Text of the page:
How to identify new business opportunities in 2 weeks – Lessons from lockdown

Industry   |   
Published May 26, 2020   |   

Crayon’s core value proposition for is to create personalized lifestyle experiences. Be it in dining, retail or travel, we had it all covered. Until Covid-19 changed the world. Worldwide dining and travel came to a standstill. Brick-and-mortar shopping now feels like a distant past, with all non-essential retail shifting online.  
From industry reports and our clients in the US, Middle East and India, we observed a 20 to 30% decline in overall spending. With discretionary spends in travel (-90%), lodging (-80%) and apparel (-70%), these industries  are the worst hit. Consumer lifestyles have clearly changed. Which meant that we needed a way to make #StayRelevant to our clients.  
At the same time, business priorities have also shifted. Our clients placed more pressing business continuity issues over lifestyle personalization and came to us with a set of operational problems. With clients across several geographies, we saw a common theme emerging. That’s when we had a lightbulb moment! In today’s story, I sit down with Pratyush Roy, who heads customer success (CS) at Crayon Data, and Akshaya Sreedhar, CS team lead, to understand how we identified new business opportunities to #StayRelevant  to our clients amidst this crisis. 

Four quick ways to identify more business opportunities

  1. Look inside – find a common denominator
  2. Look outside – validate the opportunity
  3. Put it together – scaling our solution to solve various problems
  4. Taking this to market

Look inside – find a common denominator


Covid-19 forced companies to go into business continuity planning (BCP) mode almost immediately. For different industries, it meant different things. Crayon’s mainstay clients in the banking and financial services have strict BCP policies to adhere to. But many of them operate legacy systems that are on-premise with multiple data sources scattered over various systems. With new curveballs coming at them every day due to the pandemic, banks had to stay on top of their game. They needed to keep track of the status of all their employees and physical branches. Multiple data sources and formats made it challenging for them to update information on employee health, and branch logistics and operations in real time.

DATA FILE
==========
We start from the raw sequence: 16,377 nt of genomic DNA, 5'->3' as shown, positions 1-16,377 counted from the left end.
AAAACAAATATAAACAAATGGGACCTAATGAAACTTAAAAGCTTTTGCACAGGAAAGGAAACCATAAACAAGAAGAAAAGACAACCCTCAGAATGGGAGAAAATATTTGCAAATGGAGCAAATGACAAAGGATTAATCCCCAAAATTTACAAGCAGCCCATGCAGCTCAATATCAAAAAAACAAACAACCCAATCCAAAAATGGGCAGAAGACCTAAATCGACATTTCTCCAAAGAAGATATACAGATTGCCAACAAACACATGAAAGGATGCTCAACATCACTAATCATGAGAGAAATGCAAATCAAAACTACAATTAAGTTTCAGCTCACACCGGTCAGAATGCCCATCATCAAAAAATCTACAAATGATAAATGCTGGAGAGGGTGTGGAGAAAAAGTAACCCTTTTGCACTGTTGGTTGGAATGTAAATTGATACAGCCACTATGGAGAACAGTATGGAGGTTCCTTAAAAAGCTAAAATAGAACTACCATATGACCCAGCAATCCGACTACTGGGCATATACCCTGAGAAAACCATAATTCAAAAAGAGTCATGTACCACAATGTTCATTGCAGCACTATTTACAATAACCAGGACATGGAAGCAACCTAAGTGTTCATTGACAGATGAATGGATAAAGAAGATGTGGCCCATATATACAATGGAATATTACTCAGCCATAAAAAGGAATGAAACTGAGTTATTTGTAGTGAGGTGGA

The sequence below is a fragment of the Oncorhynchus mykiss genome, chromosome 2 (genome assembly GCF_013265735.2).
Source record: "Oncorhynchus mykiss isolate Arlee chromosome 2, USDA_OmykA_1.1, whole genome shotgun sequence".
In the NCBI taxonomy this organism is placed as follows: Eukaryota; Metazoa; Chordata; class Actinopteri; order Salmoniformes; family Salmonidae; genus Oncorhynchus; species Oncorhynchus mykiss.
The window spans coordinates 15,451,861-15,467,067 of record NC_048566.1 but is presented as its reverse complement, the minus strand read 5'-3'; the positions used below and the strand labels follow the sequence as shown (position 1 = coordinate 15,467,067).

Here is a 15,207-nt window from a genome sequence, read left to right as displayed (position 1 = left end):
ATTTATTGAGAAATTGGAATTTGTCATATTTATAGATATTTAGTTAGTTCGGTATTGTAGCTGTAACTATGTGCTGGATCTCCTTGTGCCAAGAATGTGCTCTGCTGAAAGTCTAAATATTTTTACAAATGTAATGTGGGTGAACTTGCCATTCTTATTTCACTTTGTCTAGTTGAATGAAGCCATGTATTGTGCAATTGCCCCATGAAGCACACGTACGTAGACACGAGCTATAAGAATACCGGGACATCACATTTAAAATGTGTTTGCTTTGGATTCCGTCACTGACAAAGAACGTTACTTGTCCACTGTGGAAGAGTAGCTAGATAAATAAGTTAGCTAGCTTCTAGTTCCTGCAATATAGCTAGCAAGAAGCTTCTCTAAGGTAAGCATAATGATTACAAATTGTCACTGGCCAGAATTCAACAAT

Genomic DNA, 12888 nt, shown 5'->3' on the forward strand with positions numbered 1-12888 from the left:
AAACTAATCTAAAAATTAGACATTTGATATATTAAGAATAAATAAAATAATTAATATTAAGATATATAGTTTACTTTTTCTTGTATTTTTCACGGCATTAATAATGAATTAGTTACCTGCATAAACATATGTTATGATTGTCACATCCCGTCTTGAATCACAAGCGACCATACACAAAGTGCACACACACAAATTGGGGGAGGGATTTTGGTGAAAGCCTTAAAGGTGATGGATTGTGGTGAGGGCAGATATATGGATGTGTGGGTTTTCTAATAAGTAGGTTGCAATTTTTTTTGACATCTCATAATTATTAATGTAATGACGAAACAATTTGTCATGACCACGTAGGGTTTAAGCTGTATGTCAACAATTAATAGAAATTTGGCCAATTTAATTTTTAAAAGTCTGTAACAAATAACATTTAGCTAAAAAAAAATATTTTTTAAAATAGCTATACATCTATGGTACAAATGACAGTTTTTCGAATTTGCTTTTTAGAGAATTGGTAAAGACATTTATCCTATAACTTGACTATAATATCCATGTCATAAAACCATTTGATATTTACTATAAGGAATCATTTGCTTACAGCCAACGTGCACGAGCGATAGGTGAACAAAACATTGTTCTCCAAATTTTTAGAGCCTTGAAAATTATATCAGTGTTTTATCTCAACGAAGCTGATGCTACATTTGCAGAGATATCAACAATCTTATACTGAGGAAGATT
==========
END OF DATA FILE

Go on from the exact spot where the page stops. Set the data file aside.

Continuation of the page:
That’s when one of our largest clients in Myanmar came to us for help. Crayon turned around and delivered a solution for them to track their BCP operations within 72 hours. Not long after they approached us, another client spoke of a similar problem. This client needed us to track different and more metrics than the last. And they needed a solution fast. In fact, they gave us only 24 hours to turnaround a minimum viable product (MVP) for them. Additionally, they wanted to go beyond branch operations to understand how working from home has affected their productivity. To this end, we developed a collaboration module for them.   
With the perspective of these two banks, we hypothesized that their problems were not unique to them. Virtually every bank or enterprise out there, who is customer-facing and has physical locations, would have to tackle similar issues to ensure business continuity. We turned to external sources to further validate this opportunity.